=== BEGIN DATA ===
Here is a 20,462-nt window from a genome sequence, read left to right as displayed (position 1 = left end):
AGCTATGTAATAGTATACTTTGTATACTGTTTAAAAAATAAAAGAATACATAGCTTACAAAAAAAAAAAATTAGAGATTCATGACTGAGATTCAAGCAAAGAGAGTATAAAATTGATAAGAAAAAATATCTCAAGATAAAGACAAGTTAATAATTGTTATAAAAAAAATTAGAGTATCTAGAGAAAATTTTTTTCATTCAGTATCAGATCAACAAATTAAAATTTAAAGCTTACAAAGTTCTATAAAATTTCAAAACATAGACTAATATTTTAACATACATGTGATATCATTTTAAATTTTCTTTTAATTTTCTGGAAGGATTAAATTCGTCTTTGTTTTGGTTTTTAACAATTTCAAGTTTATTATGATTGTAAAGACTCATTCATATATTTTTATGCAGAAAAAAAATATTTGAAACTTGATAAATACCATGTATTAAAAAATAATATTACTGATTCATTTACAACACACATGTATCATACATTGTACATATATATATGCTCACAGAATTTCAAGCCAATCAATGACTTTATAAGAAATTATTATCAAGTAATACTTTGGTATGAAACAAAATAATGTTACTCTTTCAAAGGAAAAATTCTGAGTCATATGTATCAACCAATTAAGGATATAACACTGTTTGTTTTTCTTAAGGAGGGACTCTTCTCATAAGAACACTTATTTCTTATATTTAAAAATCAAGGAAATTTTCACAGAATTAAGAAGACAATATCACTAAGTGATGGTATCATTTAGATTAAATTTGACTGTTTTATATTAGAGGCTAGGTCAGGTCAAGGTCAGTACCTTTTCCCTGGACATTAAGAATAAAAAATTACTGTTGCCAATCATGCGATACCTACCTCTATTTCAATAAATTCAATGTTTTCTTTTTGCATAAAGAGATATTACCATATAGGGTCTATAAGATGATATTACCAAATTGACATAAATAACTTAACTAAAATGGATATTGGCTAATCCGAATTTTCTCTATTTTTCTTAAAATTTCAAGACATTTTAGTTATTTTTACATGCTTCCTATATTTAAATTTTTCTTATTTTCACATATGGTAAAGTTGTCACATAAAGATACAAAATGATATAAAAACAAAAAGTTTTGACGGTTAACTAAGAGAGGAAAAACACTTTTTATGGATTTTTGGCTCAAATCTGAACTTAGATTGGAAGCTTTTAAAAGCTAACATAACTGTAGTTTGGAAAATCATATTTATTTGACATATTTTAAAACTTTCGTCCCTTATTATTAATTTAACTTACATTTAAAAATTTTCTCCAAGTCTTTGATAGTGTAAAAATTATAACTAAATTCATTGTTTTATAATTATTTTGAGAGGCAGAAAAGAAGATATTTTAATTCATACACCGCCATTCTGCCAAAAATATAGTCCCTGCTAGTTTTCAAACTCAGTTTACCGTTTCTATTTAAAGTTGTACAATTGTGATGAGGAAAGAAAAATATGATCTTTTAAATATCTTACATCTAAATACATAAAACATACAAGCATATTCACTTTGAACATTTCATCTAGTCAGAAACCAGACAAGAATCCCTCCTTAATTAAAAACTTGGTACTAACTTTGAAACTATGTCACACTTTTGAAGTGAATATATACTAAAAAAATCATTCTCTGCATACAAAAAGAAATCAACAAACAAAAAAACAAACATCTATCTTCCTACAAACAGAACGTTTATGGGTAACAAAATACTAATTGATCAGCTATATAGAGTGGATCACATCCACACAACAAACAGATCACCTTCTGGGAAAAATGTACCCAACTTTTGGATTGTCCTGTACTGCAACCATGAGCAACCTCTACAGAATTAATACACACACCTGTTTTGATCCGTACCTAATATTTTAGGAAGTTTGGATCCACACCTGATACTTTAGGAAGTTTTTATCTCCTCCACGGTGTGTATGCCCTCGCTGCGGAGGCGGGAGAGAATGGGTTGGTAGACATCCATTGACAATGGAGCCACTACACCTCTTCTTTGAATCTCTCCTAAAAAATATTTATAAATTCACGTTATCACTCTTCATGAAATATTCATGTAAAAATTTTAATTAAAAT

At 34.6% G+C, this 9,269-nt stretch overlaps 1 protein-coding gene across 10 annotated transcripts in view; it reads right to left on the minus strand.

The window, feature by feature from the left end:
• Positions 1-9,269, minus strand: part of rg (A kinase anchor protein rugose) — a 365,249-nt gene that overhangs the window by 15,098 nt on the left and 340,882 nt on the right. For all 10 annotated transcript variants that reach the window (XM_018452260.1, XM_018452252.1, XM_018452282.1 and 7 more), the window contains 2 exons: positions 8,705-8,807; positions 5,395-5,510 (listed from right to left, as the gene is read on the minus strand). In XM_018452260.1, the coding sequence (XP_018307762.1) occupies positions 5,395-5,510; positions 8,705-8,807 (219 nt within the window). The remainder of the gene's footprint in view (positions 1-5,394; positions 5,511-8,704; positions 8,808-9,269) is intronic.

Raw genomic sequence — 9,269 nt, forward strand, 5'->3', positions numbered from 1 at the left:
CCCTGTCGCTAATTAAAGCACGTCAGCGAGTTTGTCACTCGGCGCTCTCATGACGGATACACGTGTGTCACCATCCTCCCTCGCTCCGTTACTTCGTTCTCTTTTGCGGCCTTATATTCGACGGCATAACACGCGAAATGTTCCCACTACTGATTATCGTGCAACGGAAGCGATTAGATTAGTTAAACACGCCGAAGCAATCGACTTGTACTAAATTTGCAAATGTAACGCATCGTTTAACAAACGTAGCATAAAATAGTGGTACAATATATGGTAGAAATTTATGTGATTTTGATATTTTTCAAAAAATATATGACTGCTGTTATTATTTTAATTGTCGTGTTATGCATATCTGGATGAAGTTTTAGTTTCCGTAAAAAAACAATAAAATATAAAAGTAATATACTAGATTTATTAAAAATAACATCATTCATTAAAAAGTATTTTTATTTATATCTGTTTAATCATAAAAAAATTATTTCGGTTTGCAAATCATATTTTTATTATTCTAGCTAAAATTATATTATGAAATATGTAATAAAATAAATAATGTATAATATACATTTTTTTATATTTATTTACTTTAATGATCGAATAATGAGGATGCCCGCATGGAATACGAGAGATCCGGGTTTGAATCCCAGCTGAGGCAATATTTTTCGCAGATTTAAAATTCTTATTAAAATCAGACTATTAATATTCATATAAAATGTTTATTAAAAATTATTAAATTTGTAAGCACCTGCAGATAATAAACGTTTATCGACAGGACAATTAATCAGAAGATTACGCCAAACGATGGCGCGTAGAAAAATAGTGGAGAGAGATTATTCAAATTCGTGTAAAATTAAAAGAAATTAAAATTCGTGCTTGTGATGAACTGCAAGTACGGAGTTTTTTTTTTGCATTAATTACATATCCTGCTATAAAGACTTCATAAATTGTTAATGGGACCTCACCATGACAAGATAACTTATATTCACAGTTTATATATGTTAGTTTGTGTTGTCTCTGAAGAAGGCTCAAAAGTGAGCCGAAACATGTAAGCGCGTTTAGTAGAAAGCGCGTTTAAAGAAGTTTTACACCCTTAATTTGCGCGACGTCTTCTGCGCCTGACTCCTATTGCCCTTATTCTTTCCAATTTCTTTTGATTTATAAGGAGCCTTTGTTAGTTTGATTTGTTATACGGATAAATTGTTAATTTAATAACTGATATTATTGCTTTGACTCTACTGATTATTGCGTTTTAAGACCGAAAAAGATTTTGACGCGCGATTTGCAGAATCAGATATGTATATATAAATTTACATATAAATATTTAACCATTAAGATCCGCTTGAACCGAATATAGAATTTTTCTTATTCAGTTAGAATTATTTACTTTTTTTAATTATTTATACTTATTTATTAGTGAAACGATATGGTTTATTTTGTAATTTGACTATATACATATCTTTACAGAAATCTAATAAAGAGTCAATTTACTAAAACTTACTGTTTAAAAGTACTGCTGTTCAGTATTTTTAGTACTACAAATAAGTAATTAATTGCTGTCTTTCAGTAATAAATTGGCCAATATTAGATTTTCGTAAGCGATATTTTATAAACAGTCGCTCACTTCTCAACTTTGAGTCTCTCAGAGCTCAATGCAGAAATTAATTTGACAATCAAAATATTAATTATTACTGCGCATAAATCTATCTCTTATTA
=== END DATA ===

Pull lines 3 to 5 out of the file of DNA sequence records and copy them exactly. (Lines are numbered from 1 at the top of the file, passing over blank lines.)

At 34.6% G+C, this 9,269-nt stretch overlaps 1 protein-coding gene across 10 annotated transcripts in view; it reads right to left on the minus strand.

The window, feature by feature from the left end:
• Positions 1-9,269, minus strand: part of rg (A kinase anchor protein rugose) — a 365,249-nt gene that overhangs the window by 15,098 nt on the left and 340,882 nt on the right. For all 10 annotated transcript variants that reach the window (XM_018452260.1, XM_018452252.1, XM_018452282.1 and 7 more), the window contains 2 exons: positions 8,705-8,807; positions 5,395-5,510 (listed from right to left, as the gene is read on the minus strand). In XM_018452260.1, the coding sequence (XP_018307762.1) occupies positions 5,395-5,510; positions 8,705-8,807 (219 nt within the window). The remainder of the gene's footprint in view (positions 1-5,394; positions 5,511-8,704; positions 8,808-9,269) is intronic.